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Retirement homes in the metro area have become performance venues for The Big Muddy Dance Company.

In these unique spaces – an activities center, dining area or spacious living room – it’s not uncommon to face an audience with heads down, eyes closed or emotionless expressions, says Erin Warner Prange, the company’s executive director. But once the music kicks on, the energy in the room tends to change.

Warner Prange recalls a World War II veteran with dementia sitting in the audience recently. He watched, seemingly uninterested at first, while dancers leapt, chasséd and twirled around the room. The dancers wore khaki-brown military uniforms and ’40s-style dresses, and the music reflected the time period, with songs like “Boogie Woogie Bugle Boy” filling the room. Warner Prange says she remembers the veteran’s head lifting, his eyes engaging, and by the end of the performance, he was smiling, clapping and singing along.

“Afterward, when the dancers came out and talked to everyone, he started telling war stories – not traumatic ones – but stories about when he got to go home and see his family, and then when the war ended, how excited everyone was,” she says. “It just got him talking.”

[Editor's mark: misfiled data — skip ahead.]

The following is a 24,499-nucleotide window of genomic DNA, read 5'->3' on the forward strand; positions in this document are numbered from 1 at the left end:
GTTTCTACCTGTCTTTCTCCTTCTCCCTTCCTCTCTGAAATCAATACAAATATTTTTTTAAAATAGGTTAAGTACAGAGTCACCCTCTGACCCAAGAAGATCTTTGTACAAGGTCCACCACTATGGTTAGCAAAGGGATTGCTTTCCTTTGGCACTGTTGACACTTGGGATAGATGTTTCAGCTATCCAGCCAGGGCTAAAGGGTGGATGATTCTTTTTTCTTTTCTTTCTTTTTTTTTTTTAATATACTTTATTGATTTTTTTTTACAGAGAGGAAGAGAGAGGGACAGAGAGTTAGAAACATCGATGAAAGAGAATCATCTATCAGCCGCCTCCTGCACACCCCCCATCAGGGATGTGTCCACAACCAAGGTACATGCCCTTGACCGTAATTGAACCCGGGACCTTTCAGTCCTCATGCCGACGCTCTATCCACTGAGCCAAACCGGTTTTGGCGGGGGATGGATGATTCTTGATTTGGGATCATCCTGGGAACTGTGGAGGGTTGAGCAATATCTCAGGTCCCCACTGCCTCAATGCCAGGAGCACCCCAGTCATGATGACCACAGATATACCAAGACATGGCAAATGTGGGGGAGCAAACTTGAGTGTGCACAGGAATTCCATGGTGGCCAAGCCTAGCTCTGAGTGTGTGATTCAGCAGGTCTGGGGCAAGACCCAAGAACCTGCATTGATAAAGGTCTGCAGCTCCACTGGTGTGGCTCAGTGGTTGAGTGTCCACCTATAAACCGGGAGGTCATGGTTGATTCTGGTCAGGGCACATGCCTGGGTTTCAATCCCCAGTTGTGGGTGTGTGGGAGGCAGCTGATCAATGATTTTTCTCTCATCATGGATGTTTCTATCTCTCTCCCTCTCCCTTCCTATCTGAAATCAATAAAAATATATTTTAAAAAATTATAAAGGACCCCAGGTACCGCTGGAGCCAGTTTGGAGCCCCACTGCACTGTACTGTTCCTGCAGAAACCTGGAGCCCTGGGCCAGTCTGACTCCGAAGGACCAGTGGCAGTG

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The Big Muddy’s Senior Embrace Program has been orchestrating these outreach performances since 2012 with a goal to visit 30 homes each season. This 2019-20 season, however, marks the first season of officially implementing the program’s movement workshop for dementia patients and training initiative for staff in memory care facilities. It all goes back to the company’s mission to “invigorate life through dance.”

“For someone who is struggling with quality of life and who is either physically or mentally unable to go out to see public performing arts, this is a chance for them to experience that right where they are,” Warner Prange says.

Warner Prange says the program has been evolving since it began. At first, bringing professional-quality performances from the stage to senior facilities was the main goal, but it didn’t take long to realize the company could do more. Since 2013, The Big Muddy Dance Company has worked with Saint Louis University, University of Missouri-St. Louis and Washington University in St. Louis to discover how the program could better help seniors experiencing cognitive decline.

“We would dance for the seniors, and then we would be able to talk with them, but they weren’t really getting up and moving themselves,” Warner Prange says. “A lot of the units that we would go in and dance for were the memory care units, and so we started to see another gap that we thought we could fill in terms of using dance as a form of movement therapy for seniors with Alzheimer’s disease or any form of dementia.”

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The Alzheimer’s Association, incidentally, includes dance and movement therapy in its suggested activities for individuals with dementia. According to the American Dance Therapy Association, this type of therapy “uniquely addresses the needs of adults with Alzheimer’s disease and dementia by relying on movement and other nonverbal behavior as the primary means of communicating and connecting.”